Ethical Research Involving Children

‘Like the stranger at a funeral who cries more than the bereaved’: Ethical dilemmas in ethnographic research with children.

Okyere, S. (2017). ‘Like the stranger at a funeral who cries more than the bereaved’: Ethical dilemmas in ethnographic research with children. Qualitative Research, Published on-line ahead of print.

Abstract: This article contributes to debates on the practicality and utility of prior ethical review in ethnography and qualitative research using an ethnography of children’s involvement in artisanal gold mining work in Ghana as a case study. Reflecting on dilemmas and obstacles encountered in attempts to employ prescribed institutional ethical guidance modelled for childhood research in the UK during the fieldwork, the discussion brings to attention some of the problems that can arise when ethical guidance is not anchored in the lived realities or value systems of the setting in which fieldwork is conducted. The article seeks to rejuvenate calls for more flexible and socio-culturally responsive ethical review and practice as an alternative to the prescriptive ethical regimes.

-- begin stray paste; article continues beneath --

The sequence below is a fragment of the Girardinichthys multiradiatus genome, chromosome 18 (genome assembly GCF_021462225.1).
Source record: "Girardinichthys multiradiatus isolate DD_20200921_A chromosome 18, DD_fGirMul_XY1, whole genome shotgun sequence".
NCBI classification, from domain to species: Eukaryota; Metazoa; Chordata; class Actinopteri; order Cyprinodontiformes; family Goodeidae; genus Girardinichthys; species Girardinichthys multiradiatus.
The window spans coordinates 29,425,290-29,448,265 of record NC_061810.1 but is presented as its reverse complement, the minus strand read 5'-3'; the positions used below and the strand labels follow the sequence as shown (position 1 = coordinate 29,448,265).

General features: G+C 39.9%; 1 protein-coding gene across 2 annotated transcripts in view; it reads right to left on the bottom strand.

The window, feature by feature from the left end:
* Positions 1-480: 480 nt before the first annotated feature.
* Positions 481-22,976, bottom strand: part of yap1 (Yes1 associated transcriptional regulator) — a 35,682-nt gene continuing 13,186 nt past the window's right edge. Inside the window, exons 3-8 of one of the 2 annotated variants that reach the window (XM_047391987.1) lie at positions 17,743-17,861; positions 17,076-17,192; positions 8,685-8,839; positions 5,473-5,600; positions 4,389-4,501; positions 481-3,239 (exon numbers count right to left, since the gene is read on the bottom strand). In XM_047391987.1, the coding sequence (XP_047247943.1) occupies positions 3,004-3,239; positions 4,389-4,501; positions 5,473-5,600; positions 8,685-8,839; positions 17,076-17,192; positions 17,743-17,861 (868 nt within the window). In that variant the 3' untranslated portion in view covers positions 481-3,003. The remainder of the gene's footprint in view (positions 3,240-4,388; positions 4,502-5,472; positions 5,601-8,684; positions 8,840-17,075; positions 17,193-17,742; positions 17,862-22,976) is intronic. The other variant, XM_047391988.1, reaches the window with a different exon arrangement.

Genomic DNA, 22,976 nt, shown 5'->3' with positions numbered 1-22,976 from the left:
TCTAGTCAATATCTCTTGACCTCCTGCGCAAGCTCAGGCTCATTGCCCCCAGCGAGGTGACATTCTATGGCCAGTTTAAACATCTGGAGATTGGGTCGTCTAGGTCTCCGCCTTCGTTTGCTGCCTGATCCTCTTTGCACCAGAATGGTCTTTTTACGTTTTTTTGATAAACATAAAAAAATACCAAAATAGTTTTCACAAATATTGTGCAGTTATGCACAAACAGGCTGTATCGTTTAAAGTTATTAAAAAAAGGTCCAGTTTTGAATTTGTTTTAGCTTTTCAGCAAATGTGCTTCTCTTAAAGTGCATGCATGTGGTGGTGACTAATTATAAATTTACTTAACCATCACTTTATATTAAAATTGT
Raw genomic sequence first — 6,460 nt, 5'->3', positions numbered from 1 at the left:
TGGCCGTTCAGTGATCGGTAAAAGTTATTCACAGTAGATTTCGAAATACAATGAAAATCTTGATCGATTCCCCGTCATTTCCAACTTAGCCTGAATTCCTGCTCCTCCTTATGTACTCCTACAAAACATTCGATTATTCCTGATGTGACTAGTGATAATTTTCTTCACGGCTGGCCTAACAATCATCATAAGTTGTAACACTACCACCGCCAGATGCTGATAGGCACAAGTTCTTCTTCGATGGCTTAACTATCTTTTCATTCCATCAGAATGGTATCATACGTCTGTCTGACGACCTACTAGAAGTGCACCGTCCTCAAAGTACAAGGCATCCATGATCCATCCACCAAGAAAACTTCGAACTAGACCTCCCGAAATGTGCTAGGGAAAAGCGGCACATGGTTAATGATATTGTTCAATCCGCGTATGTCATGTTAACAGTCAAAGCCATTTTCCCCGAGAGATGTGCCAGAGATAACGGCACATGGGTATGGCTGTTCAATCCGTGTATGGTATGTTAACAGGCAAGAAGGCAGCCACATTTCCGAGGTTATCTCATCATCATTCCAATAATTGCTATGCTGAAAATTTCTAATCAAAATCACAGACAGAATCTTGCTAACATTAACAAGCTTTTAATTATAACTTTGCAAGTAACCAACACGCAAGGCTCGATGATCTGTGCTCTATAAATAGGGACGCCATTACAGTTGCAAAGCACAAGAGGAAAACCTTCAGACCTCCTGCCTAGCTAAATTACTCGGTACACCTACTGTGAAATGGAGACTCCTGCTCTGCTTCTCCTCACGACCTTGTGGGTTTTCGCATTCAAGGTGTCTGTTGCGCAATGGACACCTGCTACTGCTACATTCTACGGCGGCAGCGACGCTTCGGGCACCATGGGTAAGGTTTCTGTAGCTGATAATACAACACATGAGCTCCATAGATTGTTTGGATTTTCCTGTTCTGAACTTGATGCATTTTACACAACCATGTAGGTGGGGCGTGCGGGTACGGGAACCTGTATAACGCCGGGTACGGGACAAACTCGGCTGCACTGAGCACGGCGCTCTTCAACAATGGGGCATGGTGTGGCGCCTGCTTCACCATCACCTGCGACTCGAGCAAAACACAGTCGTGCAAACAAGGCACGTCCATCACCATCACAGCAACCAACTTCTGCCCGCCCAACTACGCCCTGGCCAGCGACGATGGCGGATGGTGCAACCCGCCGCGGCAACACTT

(The final, definitive version of this paper has been published in Qualitative Research, (currently on-line ahead of print) by SAGE Publications, Ltd., All rights reserved. © SAGE Publications, Ltd).

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